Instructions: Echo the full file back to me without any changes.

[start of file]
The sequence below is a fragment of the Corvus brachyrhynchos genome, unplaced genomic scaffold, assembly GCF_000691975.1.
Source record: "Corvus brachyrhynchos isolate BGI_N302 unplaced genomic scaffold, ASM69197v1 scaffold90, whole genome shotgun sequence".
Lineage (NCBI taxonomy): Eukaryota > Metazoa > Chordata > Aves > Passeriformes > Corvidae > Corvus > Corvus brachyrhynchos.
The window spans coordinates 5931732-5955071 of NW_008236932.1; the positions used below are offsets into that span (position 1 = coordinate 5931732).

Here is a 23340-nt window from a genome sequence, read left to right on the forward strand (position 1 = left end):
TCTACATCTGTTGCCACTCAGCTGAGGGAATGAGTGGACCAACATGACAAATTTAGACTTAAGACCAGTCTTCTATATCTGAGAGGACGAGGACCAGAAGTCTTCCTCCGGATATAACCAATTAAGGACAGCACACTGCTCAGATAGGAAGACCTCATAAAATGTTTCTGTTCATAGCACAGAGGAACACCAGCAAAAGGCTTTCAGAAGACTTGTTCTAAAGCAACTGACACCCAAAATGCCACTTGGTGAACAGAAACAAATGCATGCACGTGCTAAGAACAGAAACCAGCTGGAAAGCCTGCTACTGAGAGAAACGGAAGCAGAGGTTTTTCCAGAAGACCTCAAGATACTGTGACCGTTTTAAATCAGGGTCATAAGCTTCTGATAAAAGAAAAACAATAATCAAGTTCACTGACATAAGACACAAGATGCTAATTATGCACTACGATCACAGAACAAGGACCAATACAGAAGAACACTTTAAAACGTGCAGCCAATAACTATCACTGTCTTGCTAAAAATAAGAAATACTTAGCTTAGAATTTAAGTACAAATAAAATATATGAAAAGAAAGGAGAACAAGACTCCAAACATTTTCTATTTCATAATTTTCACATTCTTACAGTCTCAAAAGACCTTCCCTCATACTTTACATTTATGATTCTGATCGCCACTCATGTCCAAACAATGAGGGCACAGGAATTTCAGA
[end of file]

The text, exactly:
The sequence below is a fragment of the Corvus brachyrhynchos genome, unplaced genomic scaffold, assembly GCF_000691975.1.
Source record: "Corvus brachyrhynchos isolate BGI_N302 unplaced genomic scaffold, ASM69197v1 scaffold90, whole genome shotgun sequence".
Lineage (NCBI taxonomy): Eukaryota > Metazoa > Chordata > Aves > Passeriformes > Corvidae > Corvus > Corvus brachyrhynchos.
The window spans coordinates 5931732-5955071 of NW_008236932.1; the positions used below are offsets into that span (position 1 = coordinate 5931732).

Here is a 23340-nt window from a genome sequence, read left to right on the forward strand (position 1 = left end):
TCTACATCTGTTGCCACTCAGCTGAGGGAATGAGTGGACCAACATGACAAATTTAGACTTAAGACCAGTCTTCTATATCTGAGAGGACGAGGACCAGAAGTCTTCCTCCGGATATAACCAATTAAGGACAGCACACTGCTCAGATAGGAAGACCTCATAAAATGTTTCTGTTCATAGCACAGAGGAACACCAGCAAAAGGCTTTCAGAAGACTTGTTCTAAAGCAACTGACACCCAAAATGCCACTTGGTGAACAGAAACAAATGCATGCACGTGCTAAGAACAGAAACCAGCTGGAAAGCCTGCTACTGAGAGAAACGGAAGCAGAGGTTTTTCCAGAAGACCTCAAGATACTGTGACCGTTTTAAATCAGGGTCATAAGCTTCTGATAAAAGAAAAACAATAATCAAGTTCACTGACATAAGACACAAGATGCTAATTATGCACTACGATCACAGAACAAGGACCAATACAGAAGAACACTTTAAAACGTGCAGCCAATAACTATCACTGTCTTGCTAAAAATAAGAAATACTTAGCTTAGAATTTAAGTACAAATAAAATATATGAAAAGAAAGGAGAACAAGACTCCAAACATTTTCTATTTCATAATTTTCACATTCTTACAGTCTCAAAAGACCTTCCCTCATACTTTACATTTATGATTCTGATCGCCACTCATGTCCAAACAATGAGGGCACAGGAATTTCAGA